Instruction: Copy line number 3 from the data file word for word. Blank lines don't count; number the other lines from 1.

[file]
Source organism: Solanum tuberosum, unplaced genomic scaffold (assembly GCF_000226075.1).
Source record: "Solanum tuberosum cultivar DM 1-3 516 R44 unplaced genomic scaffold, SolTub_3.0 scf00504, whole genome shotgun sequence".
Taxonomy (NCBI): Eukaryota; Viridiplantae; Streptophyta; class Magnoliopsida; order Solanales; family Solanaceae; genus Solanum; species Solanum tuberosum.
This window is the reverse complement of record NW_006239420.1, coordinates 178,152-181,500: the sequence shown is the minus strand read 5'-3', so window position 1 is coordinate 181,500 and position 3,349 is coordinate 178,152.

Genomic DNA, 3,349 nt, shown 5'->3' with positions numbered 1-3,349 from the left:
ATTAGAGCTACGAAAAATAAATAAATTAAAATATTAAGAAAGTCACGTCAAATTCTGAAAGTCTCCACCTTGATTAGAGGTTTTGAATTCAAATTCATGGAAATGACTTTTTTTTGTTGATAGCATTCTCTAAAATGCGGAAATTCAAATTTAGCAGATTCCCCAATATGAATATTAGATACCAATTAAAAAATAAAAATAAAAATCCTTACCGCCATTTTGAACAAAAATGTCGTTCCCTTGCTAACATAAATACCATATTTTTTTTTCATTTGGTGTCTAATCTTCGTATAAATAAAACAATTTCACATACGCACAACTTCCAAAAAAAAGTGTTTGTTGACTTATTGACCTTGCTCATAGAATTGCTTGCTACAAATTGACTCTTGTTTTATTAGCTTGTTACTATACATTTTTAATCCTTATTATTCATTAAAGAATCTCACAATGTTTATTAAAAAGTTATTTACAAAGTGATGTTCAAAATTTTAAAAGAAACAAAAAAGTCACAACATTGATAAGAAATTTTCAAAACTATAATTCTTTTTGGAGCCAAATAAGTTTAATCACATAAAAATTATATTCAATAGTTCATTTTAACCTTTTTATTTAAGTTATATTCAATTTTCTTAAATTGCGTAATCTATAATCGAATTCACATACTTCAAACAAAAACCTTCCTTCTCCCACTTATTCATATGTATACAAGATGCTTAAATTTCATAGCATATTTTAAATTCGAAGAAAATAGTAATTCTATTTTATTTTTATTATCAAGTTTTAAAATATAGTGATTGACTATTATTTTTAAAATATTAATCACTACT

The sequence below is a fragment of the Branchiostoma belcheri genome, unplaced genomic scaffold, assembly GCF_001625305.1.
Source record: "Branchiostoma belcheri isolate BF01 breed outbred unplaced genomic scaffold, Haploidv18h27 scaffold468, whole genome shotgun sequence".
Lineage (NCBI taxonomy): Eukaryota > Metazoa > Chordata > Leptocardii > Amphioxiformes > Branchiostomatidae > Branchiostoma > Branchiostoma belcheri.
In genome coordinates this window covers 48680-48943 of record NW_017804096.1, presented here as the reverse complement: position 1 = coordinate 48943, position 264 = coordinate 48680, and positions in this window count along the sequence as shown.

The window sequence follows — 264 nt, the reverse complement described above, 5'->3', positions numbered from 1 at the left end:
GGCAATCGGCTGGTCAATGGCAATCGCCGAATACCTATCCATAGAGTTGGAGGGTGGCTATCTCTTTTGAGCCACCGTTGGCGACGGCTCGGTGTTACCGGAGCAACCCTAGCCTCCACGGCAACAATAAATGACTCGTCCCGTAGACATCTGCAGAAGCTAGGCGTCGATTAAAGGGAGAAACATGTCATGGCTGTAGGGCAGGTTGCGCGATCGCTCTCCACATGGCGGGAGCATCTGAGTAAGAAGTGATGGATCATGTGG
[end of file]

Taxonomy (NCBI): Eukaryota; Viridiplantae; Streptophyta; class Magnoliopsida; order Solanales; family Solanaceae; genus Solanum; species Solanum tuberosum.